Sunday, March 20, 2011


On Friday, March18, we went to a memorial service at the Japanese Garden in Portland. It was a simple ceremony and vigil in memory of the loss of life in the recent earthquake and tsunami. This garden is arguably the most peaceful place in Portland. It lies at the base of the west hills and features an overlook where it is possible, on a good day to see both Mt. Hood and Mt. St. Helens. It was not a good day for viewing the mountains, but the small crowd assembled was not about sight seeing.
A local Buddhist monk chanted, and then we were offered the opportunity to take a small bit if incense and place it into a burner, as is the custom. This we did.
Participants in the service were also encouraged to walk the grounds of the garden and reflect/worship/mediate/ their own way about the recent tragedy. The location resembles one big Zen garden. There is also a small stream that empties into pools filled with Koi.
Other events were simultaneously taking place in the city as well. Groups gathered to take part in other tsunami related services, anti-war demonstrations, and education rallies. A harmonic convergence, of sorts.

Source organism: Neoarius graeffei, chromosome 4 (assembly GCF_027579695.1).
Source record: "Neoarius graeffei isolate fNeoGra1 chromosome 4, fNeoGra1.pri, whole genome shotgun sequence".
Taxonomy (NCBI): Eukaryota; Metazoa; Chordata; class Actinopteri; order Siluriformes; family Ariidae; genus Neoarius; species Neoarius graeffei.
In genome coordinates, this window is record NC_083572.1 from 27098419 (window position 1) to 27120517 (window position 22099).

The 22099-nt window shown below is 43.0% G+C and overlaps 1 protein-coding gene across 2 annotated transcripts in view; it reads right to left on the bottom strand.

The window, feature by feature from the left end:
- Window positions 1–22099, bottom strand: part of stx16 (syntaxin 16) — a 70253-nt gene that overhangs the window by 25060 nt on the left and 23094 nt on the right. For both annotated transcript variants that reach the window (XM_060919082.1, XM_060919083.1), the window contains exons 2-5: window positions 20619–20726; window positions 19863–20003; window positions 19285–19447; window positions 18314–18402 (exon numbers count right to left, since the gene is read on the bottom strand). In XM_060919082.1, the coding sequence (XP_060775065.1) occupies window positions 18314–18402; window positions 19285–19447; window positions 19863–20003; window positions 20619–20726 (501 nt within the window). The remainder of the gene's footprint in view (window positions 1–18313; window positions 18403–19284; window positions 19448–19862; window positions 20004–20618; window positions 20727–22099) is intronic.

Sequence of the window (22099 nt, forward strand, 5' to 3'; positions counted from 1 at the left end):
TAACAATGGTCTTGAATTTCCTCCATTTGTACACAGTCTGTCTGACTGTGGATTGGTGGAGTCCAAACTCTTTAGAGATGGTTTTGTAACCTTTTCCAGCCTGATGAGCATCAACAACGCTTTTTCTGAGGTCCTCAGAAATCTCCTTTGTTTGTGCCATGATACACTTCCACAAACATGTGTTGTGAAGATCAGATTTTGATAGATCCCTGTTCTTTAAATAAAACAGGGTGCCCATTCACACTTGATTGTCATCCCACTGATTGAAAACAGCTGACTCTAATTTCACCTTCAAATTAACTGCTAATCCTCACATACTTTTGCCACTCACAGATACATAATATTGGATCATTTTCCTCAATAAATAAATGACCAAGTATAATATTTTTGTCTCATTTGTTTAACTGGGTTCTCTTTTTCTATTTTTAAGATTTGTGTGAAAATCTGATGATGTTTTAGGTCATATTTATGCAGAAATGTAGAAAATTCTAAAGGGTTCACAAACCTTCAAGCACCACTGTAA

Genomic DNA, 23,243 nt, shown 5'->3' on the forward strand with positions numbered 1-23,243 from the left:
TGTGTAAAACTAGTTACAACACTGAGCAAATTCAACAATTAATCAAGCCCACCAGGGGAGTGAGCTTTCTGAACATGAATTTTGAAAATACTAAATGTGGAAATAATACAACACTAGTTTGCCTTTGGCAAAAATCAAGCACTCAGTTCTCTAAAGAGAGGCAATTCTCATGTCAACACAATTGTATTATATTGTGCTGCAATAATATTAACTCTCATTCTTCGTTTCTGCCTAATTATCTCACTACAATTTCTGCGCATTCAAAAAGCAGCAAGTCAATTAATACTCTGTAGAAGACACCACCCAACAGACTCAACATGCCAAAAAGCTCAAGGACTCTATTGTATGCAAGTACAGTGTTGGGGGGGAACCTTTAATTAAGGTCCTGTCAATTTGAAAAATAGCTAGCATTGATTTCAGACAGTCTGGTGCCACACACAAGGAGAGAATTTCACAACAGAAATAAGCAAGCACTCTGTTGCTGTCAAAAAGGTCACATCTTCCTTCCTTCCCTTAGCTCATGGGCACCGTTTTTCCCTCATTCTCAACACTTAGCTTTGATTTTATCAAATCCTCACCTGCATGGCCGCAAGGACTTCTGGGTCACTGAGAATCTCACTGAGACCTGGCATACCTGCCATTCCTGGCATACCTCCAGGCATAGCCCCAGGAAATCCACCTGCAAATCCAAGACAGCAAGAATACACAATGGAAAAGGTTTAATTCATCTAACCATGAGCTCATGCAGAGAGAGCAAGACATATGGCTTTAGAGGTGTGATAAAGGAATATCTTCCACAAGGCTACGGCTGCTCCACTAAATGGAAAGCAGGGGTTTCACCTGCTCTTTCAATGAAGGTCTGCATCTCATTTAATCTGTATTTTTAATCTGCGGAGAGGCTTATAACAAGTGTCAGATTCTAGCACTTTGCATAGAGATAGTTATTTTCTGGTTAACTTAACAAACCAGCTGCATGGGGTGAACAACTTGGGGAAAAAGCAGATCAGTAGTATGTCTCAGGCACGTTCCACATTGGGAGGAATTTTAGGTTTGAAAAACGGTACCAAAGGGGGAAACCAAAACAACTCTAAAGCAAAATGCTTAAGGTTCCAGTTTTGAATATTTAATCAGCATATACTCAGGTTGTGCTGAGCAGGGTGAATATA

In my long history of demonstrations, and vigils, the simple ceremony at the Japanese Garden was singular. It gave a glimpse of a sane, non-violent, serene world. There was something timeless about it, something inspirational, if I dare.
Today we hear that the U.S. is military is involved in yet another country with the news from Libya. All the arguments sound hollow when we rely on the old "humanitarian crisis." How many other crises of a similar nature do we ignore. I just ask that (oil) the commander in chief, (oil) and his advisors, (oil) and the pundits, journalists, (oil) and other countries involved in this "coalition." tell the truth. This time.
Item: the number of American military suicides last year was slightly lower than combat deaths.

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